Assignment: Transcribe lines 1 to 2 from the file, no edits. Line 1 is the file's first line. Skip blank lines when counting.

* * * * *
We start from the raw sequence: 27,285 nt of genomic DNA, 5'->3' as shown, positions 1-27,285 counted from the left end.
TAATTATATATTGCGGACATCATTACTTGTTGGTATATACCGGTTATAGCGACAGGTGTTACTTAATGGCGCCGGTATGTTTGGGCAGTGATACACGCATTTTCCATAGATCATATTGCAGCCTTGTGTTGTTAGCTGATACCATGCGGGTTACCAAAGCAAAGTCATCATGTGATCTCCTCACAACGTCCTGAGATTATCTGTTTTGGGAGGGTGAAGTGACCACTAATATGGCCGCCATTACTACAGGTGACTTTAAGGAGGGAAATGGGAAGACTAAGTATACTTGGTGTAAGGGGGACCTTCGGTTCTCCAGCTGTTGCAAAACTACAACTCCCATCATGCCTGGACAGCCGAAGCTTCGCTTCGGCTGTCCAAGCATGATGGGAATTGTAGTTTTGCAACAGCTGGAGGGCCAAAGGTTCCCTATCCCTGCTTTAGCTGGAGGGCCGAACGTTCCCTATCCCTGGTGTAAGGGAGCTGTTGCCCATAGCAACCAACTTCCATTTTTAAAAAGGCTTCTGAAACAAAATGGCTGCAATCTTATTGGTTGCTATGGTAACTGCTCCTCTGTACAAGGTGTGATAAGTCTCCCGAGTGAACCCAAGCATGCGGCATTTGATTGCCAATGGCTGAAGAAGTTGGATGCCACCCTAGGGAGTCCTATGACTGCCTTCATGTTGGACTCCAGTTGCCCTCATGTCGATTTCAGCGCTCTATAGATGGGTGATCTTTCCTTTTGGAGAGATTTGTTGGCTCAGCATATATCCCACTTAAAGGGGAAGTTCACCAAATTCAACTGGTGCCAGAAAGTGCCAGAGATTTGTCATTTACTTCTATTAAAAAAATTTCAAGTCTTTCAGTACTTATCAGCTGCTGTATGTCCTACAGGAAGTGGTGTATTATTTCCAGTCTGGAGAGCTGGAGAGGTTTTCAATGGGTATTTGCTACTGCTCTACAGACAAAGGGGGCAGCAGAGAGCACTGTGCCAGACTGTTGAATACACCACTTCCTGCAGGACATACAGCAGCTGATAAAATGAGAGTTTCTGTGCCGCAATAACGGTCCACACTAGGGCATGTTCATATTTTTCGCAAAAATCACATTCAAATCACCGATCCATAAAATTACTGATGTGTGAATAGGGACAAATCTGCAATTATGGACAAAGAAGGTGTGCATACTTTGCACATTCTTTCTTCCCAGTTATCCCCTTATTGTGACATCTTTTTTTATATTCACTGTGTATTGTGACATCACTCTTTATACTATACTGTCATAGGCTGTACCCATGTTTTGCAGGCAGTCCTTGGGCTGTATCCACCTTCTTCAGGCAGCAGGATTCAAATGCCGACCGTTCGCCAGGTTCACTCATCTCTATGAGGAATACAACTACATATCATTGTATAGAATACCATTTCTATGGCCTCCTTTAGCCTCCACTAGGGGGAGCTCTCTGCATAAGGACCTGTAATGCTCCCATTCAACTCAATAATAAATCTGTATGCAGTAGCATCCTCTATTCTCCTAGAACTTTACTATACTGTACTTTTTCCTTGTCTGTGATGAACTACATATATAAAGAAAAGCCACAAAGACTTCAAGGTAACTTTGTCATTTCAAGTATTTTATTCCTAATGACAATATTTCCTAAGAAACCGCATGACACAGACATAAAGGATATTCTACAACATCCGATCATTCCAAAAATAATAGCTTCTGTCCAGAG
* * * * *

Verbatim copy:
We start from the raw sequence: 27,285 nt of genomic DNA, 5'->3' as shown, positions 1-27,285 counted from the left end.
TAATTATATATTGCGGACATCATTACTTGTTGGTATATACCGGTTATAGCGACAGGTGTTACTTAATGGCGCCGGTATGTTTGGGCAGTGATACACGCATTTTCCATAGATCATATTGCAGCCTTGTGTTGTTAGCTGATACCATGCGGGTTACCAAAGCAAAGTCATCATGTGATCTCCTCACAACGTCCTGAGATTATCTGTTTTGGGAGGGTGAAGTGACCACTAATATGGCCGCCATTACTACAGGTGACTTTAAGGAGGGAAATGGGAAGACTAAGTATACTTGGTGTAAGGGGGACCTTCGGTTCTCCAGCTGTTGCAAAACTACAACTCCCATCATGCCTGGACAGCCGAAGCTTCGCTTCGGCTGTCCAAGCATGATGGGAATTGTAGTTTTGCAACAGCTGGAGGGCCAAAGGTTCCCTATCCCTGCTTTAGCTGGAGGGCCGAACGTTCCCTATCCCTGGTGTAAGGGAGCTGTTGCCCATAGCAACCAACTTCCATTTTTAAAAAGGCTTCTGAAACAAAATGGCTGCAATCTTATTGGTTGCTATGGTAACTGCTCCTCTGTACAAGGTGTGATAAGTCTCCCGAGTGAACCCAAGCATGCGGCATTTGATTGCCAATGGCTGAAGAAGTTGGATGCCACCCTAGGGAGTCCTATGACTGCCTTCATGTTGGACTCCAGTTGCCCTCATGTCGATTTCAGCGCTCTATAGATGGGTGATCTTTCCTTTTGGAGAGATTTGTTGGCTCAGCATATATCCCACTTAAAGGGGAAGTTCACCAAATTCAACTGGTGCCAGAAAGTGCCAGAGATTTGTCATTTACTTCTATTAAAAAAATTTCAAGTCTTTCAGTACTTATCAGCTGCTGTATGTCCTACAGGAAGTGGTGTATTATTTCCAGTCTGGAGAGCTGGAGAGGTTTTCAATGGGTATTTGCTACTGCTCTACAGACAAAGGGGGCAGCAGAGAGCACTGTGCCAGACTGTTGAATACACCACTTCCTGCAGGACATACAGCAGCTGATAAAATGAGAGTTTCTGTGCCGCAATAACGGTCCACACTAGGGCATGTTCATATTTTTCGCAAAAATCACATTCAAATCACCGATCCATAAAATTACTGATGTGTGAATAGGGACAAATCTGCAATTATGGACAAAGAAGGTGTGCATACTTTGCACATTCTTTCTTCCCAGTTATCCCCTTATTGTGACATCTTTTTTTATATTCACTGTGTATTGTGACATCACTCTTTATACTATACTGTCATAGGCTGTACCCATGTTTTGCAGGCAGTCCTTGGGCTGTATCCACCTTCTTCAGGCAGCAGGATTCAAATGCCGACCGTTCGCCAGGTTCACTCATCTCTATGAGGAATACAACTACATATCATTGTATAGAATACCATTTCTATGGCCTCCTTTAGCCTCCACTAGGGGGAGCTCTCTGCATAAGGACCTGTAATGCTCCCATTCAACTCAATAATAAATCTGTATGCAGTAGCATCCTCTATTCTCCTAGAACTTTACTATACTGTACTTTTTCCTTGTCTGTGATGAACTACATATATAAAGAAAAGCCACAAAGACTTCAAGGTAACTTTGTCATTTCAAGTATTTTATTCCTAATGACAATATTTCCTAAGAAACCGCATGACACAGACATAAAGGATATTCTACAACATCCGATCATTCCAAAAATAATAGCTTCTGTCCAGAG